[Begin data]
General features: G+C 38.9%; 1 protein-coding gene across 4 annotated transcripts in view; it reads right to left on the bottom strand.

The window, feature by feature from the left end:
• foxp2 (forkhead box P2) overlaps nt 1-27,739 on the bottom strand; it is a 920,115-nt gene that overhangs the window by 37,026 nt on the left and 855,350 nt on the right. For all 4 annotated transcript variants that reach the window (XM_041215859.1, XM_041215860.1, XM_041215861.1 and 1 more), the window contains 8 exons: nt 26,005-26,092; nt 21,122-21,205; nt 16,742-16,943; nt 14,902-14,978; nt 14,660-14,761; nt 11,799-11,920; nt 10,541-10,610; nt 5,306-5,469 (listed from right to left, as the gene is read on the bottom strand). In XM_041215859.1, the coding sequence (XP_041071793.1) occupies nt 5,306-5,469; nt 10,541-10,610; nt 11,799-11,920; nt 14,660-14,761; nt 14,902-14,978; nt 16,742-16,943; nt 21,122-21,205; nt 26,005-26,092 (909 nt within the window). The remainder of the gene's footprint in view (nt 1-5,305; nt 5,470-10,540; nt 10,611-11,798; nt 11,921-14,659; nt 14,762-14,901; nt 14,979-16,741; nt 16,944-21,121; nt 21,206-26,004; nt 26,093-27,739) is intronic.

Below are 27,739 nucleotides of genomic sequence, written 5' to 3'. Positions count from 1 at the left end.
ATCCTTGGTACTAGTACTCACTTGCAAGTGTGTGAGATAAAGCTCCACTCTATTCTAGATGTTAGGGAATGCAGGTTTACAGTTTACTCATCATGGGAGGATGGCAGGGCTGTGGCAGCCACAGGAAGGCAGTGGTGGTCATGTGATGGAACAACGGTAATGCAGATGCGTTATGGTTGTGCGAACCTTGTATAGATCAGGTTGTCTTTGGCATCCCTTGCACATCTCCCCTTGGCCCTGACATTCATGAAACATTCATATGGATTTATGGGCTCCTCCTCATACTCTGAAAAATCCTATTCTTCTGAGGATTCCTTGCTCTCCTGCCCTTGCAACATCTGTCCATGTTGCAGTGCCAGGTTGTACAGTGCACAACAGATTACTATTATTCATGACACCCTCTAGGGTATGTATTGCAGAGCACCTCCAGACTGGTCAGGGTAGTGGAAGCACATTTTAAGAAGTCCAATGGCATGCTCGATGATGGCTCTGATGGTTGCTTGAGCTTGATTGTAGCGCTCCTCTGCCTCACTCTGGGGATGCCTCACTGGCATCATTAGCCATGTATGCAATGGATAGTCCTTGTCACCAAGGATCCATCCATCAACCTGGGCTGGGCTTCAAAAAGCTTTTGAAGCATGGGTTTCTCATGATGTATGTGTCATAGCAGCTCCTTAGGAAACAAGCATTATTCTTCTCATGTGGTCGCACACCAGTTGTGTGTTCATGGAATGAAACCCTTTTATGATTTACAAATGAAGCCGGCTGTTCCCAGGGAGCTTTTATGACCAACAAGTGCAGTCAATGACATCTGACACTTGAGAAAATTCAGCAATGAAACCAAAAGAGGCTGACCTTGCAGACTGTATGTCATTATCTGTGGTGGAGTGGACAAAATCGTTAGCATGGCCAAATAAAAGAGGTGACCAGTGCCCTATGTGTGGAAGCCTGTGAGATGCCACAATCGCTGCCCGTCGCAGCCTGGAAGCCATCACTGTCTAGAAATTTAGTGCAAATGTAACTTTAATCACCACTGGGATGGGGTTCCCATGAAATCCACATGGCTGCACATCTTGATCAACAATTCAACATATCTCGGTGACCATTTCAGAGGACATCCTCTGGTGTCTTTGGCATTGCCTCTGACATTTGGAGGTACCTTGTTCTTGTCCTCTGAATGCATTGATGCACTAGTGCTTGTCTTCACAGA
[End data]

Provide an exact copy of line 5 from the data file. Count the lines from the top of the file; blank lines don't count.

ATCCTTGGTACTAGTACTCACTTGCAAGTGTGTGAGATAAAGCTCCACTCTATTCTAGATGTTAGGGAATGCAGGTTTACAGTTTACTCATCATGGGAGGATGGCAGGGCTGTGGCAGCCACAGGAAGGCAGTGGTGGTCATGTGATGGAACAACGGTAATGCAGATGCGTTATGGTTGTGCGAACCTTGTATAGATCAGGTTGTCTTTGGCATCCCTTGCACATCTCCCCTTGGCCCTGACATTCATGAAACATTCATATGGATTTATGGGCTCCTCCTCATACTCTGAAAAATCCTATTCTTCTGAGGATTCCTTGCTCTCCTGCCCTTGCAACATCTGTCCATGTTGCAGTGCCAGGTTGTACAGTGCACAACAGATTACTATTATTCATGACACCCTCTAGGGTATGTATTGCAGAGCACCTCCAGACTGGTCAGGGTAGTGGAAGCACATTTTAAGAAGTCCAATGGCATGCTCGATGATGGCTCTGATGGTTGCTTGAGCTTGATTGTAGCGCTCCTCTGCCTCACTCTGGGGATGCCTCACTGGCATCATTAGCCATGTATGCAATGGATAGTCCTTGTCACCAAGGATCCATCCATCAACCTGGGCTGGGCTTCAAAAAGCTTTTGAAGCATGGGTTTCTCATGATGTATGTGTCATAGCAGCTCCTTAGGAAACAAGCATTATTCTTCTCATGTGGTCGCACACCAGTTGTGTGTTCATGGAATGAAACCCTTTTATGATTTACAAATGAAGCCGGCTGTTCCCAGGGAGCTTTTATGACCAACAAGTGCAGTCAATGACATCTGACACTTGAGAAAATTCAGCAATGAAACCAAAAGAGGCTGACCTTGCAGACTGTATGTCATTATCTGTGGTGGAGTGGACAAAATCGTTAGCATGGCCAAATAAAAGAGGTGACCAGTGCCCTATGTGTGGAAGCCTGTGAGATGCCACAATCGCTGCCCGTCGCAGCCTGGAAGCCATCACTGTCTAGAAATTTAGTGCAAATGTAACTTTAATCACCACTGGGATGGGGTTCCCATGAAATCCACATGGCTGCACATCTTGATCAACAATTCAACATATCTCGGTGACCATTTCAGAGGACATCCTCTGGTGTCTTTGGCATTGCCTCTGACATTTGGAGGTACCTTGTTCTTGTCCTCTGAATGCATTGATGCACTAGTGCTTGTCTTCACAGA